The imperative of peace

August 13, 2018 by Katy Epling

This morning I watched two of my kids climb on the bus. I’ve been doing this whole first-day-of-school thing for several years now, but this was a big one. The first year of middle school for my son. The last year of middle school for my daughter. A new school for both of them. Emotions of all shapes and sizes filled our house this morning as we got dressed, ate waffles (a family tradition), packed book bags, and took pictures.

As we stood outside waiting for the bus, I read the verse that has been playing on repeat in my head for the last several days: “Have I not commanded you? Be strong and courageous. Do not be frightened, and do not be dismayed, for the Lord your God is with you wherever you go” (Joshua 1:9).

The word “commanded” in that verse has always given me pause. When I grew up, I pictured a stern and frustrated God with hands on hips, chastising his people. “Why do I have to keep telling you this? Just stop being afraid, already!” Rarely did reading this passage make me feel strong or courageous–I just walked away feeling guilty for being fearful in the first place.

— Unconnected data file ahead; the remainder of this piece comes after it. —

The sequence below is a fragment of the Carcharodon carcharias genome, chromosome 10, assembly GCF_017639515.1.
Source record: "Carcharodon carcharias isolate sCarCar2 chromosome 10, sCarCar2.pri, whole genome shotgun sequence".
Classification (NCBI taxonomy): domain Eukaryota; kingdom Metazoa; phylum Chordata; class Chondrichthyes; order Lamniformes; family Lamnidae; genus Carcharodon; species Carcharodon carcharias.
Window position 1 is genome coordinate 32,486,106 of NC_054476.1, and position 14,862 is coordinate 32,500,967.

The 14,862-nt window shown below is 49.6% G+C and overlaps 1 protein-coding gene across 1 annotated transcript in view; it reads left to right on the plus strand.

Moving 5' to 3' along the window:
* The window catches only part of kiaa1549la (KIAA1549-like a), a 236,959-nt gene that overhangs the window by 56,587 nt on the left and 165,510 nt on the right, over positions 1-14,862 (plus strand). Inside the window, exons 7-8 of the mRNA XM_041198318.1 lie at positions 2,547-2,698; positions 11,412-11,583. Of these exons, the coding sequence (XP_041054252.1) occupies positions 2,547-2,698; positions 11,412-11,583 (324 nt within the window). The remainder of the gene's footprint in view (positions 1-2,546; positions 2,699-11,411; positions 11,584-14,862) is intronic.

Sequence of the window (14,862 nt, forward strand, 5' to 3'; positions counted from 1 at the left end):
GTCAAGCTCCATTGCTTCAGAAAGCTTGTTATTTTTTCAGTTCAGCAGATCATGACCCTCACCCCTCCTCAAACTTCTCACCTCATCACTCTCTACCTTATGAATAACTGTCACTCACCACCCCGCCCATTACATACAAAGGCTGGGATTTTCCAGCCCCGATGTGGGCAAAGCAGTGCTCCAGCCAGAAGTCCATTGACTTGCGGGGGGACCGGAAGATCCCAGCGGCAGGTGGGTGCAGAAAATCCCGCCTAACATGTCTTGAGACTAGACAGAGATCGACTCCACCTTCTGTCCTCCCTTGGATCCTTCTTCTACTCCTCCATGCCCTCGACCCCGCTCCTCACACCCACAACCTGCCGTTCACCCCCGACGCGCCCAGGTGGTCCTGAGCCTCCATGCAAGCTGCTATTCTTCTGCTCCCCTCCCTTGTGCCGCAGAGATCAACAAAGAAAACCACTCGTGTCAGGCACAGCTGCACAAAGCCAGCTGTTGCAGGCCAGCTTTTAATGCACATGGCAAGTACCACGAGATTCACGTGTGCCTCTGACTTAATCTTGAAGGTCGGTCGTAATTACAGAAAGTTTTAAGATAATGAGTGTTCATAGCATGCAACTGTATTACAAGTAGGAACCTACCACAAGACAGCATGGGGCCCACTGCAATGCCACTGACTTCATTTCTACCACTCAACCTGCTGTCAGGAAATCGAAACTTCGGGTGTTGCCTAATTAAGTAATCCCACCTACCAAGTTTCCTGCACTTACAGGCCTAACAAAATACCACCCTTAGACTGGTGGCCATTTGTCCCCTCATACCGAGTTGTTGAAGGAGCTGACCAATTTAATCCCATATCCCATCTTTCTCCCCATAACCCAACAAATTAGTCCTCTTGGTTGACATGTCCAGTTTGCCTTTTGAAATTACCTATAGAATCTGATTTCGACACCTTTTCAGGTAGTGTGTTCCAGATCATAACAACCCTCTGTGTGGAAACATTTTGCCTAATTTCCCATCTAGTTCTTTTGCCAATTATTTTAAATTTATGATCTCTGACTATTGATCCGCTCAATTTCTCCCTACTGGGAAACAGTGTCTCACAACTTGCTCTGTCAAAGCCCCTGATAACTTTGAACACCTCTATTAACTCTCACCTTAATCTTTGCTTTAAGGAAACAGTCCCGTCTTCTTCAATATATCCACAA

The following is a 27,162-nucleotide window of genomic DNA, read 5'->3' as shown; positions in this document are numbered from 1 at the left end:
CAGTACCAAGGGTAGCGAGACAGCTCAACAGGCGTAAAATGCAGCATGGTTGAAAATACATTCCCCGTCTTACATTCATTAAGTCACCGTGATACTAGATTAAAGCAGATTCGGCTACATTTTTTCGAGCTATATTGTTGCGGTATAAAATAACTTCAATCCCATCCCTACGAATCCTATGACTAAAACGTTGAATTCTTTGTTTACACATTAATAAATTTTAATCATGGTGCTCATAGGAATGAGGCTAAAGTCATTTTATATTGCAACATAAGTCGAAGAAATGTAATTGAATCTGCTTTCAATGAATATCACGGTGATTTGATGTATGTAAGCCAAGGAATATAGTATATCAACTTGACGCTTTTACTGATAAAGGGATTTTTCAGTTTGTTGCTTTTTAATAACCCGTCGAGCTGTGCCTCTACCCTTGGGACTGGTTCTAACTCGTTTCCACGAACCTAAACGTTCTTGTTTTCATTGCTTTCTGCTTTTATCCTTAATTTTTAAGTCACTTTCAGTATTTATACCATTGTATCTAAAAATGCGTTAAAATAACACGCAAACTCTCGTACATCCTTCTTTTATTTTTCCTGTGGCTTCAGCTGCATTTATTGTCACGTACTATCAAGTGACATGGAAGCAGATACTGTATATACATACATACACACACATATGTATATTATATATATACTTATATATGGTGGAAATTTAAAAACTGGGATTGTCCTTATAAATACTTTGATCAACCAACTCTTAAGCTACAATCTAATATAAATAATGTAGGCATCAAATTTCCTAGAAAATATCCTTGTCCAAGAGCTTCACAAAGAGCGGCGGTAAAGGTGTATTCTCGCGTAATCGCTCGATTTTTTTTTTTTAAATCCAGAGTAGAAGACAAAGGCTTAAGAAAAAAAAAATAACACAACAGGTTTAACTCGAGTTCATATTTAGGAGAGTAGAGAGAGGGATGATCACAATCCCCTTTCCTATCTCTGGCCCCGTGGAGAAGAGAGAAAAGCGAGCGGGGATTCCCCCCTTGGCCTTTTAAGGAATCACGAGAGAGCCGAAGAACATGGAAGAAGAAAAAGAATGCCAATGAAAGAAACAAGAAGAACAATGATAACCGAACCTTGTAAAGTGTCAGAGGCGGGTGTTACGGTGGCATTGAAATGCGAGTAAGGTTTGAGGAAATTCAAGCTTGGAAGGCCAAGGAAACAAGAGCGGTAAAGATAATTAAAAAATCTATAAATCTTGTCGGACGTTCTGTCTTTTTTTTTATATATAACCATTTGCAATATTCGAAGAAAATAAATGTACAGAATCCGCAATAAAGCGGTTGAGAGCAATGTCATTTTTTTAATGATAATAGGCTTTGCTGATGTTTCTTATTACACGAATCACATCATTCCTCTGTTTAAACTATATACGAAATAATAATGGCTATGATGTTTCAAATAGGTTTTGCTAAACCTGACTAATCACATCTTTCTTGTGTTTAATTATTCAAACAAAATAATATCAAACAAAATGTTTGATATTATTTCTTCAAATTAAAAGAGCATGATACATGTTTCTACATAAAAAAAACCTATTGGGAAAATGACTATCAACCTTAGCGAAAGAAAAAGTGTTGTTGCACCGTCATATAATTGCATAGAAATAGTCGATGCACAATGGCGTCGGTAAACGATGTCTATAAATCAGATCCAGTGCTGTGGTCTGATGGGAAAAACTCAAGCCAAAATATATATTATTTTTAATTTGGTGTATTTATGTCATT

But that is not the God we serve. He is not an angry coach, shouting at us from the sidelines to get our heads in the game and stop being fearful. He is, like I was this morning, a patient and loving parent. He knows that we will face real struggles and trials in this life. He knows we will feel afraid, worried, and weary. So when Moses dies and it is time for the Israelites to move forward without him, God encourages them, “Be strong and courageous.” When God’s people are in exile, he reminds them, “fear not, for I am with you” (Isaiah 41:10). And when Jesus stood before his disciples at the last supper, seeing the concern and confusion on their faces, he comforts them, “Let not your hearts be troubled. Believe in God; believe also in me” (John 14:1).

In fact, throughout the Bible God tells us not to worry or fear. It is a command, an imperative. But it is not one spoken with indignation or disgust. Rather, it is a command given with love, hope, and confidence. It is the voice of a Father who stoops down to look his child in the eye and says, “Don’t worry, my dear one. We’ve got this.”

This morning I sent my children off with words of comfort and encouragement. Middle school is hard! I didn’t scold them for their worries or belittle the trials they might face. Instead I assured them that, whatever comes their way, they don’t have to face it alone. We will get through it together.

What fears are you facing today? Go back to God’s Word and receive the encouragement from his imperative of peace and courage. He is not commanding us out of anger, but from the love of a Father who sees the bigger picture and who never leaves us standing alone.

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